Excerpts quoted from a piece this morning by Washington Post. Emphasis added.on the
Jessica Valenti is one of the most successful and visible feminists of her generation. As a columnist for the Guardian, her face regularly appears on the site’s front page. She has written five books, one of which was adapted into a documentary, since founding the blog Feministing.com. She gives speeches all over the country. And she tells me that, because of the nonstop harassment that feminist writers face online, if she could start over, she might prefer to be completely anonymous. “I don’t know that I would do it under my real name,” she says she tells young women who are interested in writing about feminism. It’s “not just the physical safety concerns but the emotional ramifications” of constant, round-the-clock abuse.[…] Feminists of the past faced angry critics, letters to the editor and even protests. But the incessant, violent, sneering, sexualized hatred their successors absorb is harder to escape. For women of color, racial abuse comes along with the sexism. “I have received racialized rape threats that I don’t think I would necessarily receive if I were white,” Wilson says. “A lot of things about anatomy — black women’s anatomy.” She finds herself talking about the online abuse in therapy, she says. “There is trauma, especially related to the death and rape threats,” she says. Eventually, such sustained abuse ends up changing people — both how they live and how they work. […] Part of what’s different now is the existence of organized misogyny, with groups of men who are angry at feminism gathering under banners such as the Men’s Rights Movement and Gamergate, a diffuse network of video-game enthusiasts furious at attempts to curb sexism in the industry. Back in the 1980s and 1990s, “the mainstream culture of the media was more anti-feminist. That was when you had all that ‘feminism is dead, all women just want to get married’ kind of stuff,” says columnist Katha Pollitt, my colleague at the Nation. “But the men’s rights people, Gamergate, that’s new. There is this cadre of incredibly enraged men who have all found each other.” […] Meanwhile, the creator of Feministe, Lauren Bruce, no longer has an online presence at all. “I had to completely cut that part off in order to live the rest of my life,” she says. “In order to work, have a nice family and feel like I was emotionally whole, I could not have one foot planted in a toxic stew.”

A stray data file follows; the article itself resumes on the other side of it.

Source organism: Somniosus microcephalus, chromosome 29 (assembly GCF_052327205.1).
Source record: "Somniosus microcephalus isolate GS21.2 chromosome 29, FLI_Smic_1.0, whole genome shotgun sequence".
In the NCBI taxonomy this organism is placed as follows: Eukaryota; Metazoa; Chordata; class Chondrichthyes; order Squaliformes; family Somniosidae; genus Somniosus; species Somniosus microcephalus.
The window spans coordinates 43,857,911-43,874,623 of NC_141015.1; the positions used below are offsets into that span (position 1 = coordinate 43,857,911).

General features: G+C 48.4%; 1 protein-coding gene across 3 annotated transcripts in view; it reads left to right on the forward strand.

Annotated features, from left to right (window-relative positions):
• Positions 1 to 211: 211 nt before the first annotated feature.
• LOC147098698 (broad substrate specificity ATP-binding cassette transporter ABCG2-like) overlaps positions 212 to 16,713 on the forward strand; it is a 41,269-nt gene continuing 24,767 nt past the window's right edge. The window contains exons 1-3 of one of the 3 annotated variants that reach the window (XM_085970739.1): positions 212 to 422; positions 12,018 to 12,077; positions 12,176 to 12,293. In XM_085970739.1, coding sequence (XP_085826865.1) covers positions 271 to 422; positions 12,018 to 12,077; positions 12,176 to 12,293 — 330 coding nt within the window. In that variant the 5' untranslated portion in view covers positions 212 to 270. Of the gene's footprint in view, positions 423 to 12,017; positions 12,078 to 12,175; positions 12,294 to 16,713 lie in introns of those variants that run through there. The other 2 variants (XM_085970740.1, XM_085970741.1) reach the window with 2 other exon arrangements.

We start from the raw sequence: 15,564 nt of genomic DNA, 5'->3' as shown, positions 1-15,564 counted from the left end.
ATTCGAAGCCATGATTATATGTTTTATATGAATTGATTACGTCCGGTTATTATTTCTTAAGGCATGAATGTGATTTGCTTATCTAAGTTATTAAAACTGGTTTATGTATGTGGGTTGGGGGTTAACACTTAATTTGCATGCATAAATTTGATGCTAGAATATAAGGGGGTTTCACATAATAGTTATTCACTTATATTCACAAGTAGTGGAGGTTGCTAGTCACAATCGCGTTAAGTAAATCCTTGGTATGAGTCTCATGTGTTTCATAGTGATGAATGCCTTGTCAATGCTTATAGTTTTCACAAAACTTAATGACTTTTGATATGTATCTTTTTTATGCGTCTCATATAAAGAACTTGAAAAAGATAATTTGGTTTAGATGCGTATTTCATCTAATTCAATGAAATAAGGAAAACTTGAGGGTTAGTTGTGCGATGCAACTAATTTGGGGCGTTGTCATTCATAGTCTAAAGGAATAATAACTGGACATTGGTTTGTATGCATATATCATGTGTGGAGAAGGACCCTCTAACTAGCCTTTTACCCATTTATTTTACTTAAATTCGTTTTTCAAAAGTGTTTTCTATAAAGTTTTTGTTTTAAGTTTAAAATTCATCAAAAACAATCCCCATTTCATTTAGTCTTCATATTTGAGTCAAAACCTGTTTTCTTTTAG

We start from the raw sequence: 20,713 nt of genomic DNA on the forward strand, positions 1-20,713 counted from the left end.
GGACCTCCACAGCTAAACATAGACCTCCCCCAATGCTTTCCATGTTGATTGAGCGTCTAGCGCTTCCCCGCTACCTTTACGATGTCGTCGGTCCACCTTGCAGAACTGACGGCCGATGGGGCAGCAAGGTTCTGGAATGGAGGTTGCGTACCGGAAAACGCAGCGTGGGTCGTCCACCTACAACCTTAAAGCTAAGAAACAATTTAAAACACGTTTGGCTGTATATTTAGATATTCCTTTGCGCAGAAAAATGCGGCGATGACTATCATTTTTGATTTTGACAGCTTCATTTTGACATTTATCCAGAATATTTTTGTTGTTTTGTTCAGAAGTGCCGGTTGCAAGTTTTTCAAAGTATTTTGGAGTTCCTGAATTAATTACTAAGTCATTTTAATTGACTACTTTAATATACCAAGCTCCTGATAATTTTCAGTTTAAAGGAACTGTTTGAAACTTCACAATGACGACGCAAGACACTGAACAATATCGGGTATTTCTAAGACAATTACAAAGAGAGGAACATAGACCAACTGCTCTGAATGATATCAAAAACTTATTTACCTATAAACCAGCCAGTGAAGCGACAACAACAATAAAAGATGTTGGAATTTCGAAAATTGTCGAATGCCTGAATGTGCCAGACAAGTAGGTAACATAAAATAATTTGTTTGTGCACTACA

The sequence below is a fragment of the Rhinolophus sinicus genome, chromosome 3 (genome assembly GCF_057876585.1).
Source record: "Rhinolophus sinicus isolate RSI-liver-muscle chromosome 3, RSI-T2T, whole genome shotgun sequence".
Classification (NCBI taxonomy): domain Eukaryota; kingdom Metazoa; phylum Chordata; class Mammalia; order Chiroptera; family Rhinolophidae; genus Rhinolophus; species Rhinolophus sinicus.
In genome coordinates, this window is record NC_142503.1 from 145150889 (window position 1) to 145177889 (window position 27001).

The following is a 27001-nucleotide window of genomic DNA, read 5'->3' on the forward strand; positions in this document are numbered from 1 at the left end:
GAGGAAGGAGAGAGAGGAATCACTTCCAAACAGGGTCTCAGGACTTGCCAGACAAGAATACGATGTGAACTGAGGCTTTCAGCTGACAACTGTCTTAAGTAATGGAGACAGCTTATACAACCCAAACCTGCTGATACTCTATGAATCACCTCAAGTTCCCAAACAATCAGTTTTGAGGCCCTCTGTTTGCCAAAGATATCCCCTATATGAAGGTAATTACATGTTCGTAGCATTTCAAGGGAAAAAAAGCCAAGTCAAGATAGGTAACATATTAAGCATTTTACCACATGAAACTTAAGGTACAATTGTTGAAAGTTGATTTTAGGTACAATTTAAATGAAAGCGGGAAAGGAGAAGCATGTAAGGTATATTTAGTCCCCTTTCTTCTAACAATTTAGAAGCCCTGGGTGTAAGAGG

Full piece: The Washington Post.
Michelle Goldberg, a contributing writer at the Nation, is the author of “The Means of Reproduction: Sex, Power and the Future of the World.” Michelle tweets at @michelleinbklyn
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